After finding the solution to the elastic shortage, Palmer used personal supplies to create masks for friends, family and co-workers, and she participated in JoAnn Fabric and Craft Store’s national mask-making program, which enabled volunteers to make more than 1 million masks nationwide. Palmer estimates she made about 100 masks total.
Palmer’s nominator, Stacie McCutcheon, says, “She has since gone on to make masks for community members and has even posted a quick tutorial online teaching others how to make masks. She has proven that even when we are facing big problems, one person can make a difference.”
City of Columbia Solid Waste Department
During the COVID-19 crisis, several city agencies went above and beyond. One is the city’s Solid Waste Department. “During this uncertain time dealing with COVID-19, these workers have continued to take care of our solid waste needs without pause,” Candace Woodson, their nominator, says. “This is already a dangerous job, but with the virus in Boone County, it is especially dangerous. Trash and recycling material is coming from hospitals, nursing homes and many other high-risk areas. Without the brave men and women working in these areas, the COVID-19 virus could have easily gotten out of control. Because they continue to keep us safe, they are truly deserving of the Hometown Hero award.”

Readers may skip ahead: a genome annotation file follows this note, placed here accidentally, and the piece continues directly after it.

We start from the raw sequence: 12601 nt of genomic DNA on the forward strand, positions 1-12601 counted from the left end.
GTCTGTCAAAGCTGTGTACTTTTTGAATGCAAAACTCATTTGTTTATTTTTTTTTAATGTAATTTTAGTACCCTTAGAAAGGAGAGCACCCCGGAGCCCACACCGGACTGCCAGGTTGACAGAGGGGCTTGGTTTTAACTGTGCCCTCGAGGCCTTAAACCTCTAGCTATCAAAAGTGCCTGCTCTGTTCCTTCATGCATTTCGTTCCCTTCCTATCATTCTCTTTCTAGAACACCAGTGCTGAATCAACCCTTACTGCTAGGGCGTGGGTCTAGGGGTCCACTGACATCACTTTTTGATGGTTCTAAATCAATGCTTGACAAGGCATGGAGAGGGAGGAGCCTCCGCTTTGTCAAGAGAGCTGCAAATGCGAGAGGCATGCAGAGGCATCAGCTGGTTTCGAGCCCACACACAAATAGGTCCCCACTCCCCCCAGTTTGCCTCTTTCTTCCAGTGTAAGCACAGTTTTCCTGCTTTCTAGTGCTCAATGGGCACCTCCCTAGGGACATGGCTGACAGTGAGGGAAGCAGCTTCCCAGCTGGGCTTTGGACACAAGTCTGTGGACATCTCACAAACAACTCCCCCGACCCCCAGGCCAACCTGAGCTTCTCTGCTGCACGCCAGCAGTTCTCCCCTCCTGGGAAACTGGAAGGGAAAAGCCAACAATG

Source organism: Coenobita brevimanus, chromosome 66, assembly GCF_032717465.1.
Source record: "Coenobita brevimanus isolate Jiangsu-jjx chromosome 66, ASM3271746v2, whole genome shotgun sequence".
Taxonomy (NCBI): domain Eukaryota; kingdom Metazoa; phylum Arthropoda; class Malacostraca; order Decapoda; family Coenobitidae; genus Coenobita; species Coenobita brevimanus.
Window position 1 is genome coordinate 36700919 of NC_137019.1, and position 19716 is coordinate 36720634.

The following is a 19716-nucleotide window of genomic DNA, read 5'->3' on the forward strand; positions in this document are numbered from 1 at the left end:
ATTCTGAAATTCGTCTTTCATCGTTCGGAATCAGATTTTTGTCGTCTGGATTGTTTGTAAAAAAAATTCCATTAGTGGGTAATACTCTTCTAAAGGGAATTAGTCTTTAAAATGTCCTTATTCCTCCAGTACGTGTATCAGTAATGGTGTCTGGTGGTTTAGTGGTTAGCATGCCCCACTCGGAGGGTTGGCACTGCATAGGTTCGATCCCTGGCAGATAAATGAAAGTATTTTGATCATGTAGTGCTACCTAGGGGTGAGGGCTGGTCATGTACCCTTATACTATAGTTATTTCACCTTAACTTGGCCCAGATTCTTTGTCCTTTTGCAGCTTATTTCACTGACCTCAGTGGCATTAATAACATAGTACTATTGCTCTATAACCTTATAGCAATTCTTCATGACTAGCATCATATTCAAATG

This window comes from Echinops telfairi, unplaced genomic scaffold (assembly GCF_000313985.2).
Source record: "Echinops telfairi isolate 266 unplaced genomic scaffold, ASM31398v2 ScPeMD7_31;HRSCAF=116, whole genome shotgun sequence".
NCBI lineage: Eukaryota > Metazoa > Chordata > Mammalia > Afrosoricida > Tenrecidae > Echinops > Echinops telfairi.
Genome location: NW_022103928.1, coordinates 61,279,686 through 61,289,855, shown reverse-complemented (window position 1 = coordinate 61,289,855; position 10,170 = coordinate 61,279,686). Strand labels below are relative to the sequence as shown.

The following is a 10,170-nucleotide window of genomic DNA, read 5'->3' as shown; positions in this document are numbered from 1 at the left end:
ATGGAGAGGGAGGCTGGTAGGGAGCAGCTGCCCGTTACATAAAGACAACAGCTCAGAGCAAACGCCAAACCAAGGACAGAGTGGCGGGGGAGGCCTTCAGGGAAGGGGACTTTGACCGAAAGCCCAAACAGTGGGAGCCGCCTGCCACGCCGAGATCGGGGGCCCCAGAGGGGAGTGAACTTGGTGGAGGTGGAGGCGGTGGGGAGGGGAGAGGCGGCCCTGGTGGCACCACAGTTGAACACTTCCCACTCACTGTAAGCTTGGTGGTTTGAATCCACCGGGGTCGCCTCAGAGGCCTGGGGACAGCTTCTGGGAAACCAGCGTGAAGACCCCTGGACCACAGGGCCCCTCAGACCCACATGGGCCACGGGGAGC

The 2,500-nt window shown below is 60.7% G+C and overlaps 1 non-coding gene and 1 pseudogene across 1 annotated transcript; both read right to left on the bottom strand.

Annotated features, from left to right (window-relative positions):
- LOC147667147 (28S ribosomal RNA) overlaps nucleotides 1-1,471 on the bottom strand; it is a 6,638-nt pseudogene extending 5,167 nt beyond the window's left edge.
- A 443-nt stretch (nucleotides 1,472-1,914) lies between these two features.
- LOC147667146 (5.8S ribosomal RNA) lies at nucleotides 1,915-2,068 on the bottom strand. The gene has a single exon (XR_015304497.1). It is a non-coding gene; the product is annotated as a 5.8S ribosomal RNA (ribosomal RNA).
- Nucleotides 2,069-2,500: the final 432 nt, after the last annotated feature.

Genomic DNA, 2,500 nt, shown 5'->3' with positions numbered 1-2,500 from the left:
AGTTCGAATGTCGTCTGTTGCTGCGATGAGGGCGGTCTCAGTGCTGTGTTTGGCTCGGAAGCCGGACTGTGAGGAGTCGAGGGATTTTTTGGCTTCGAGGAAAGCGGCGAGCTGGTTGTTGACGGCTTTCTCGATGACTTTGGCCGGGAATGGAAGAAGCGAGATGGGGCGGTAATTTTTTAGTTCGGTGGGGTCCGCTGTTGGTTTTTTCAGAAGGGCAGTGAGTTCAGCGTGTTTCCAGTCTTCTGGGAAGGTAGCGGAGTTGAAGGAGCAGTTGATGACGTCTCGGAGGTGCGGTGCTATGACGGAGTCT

Columbia’s restaurants are in the business of serving food, but during these trying times many of them stepped up by also serving the greater good. Their efforts filled empty stomachs — but also filled our hearts.
David Johnson, owner of The Broadway Diner, has donated more than 2,800 meals to kids in need. “When I saw how the whole community was going to be impacted, my first inclination was to take care of the kids that would normally have breakfast or lunch through the school,” he says. “We will always take care of people who are hungry.” Johnson started giving away meals in mid-March, which we first announced via a tweet that read, “If you are a student who normally has breakfast and lunch at school, if you can get here safely, I will feed you.”
“David has a very big heart,” Vicki Leis, his nominator, says. “He loves his customers and is very much into community service.”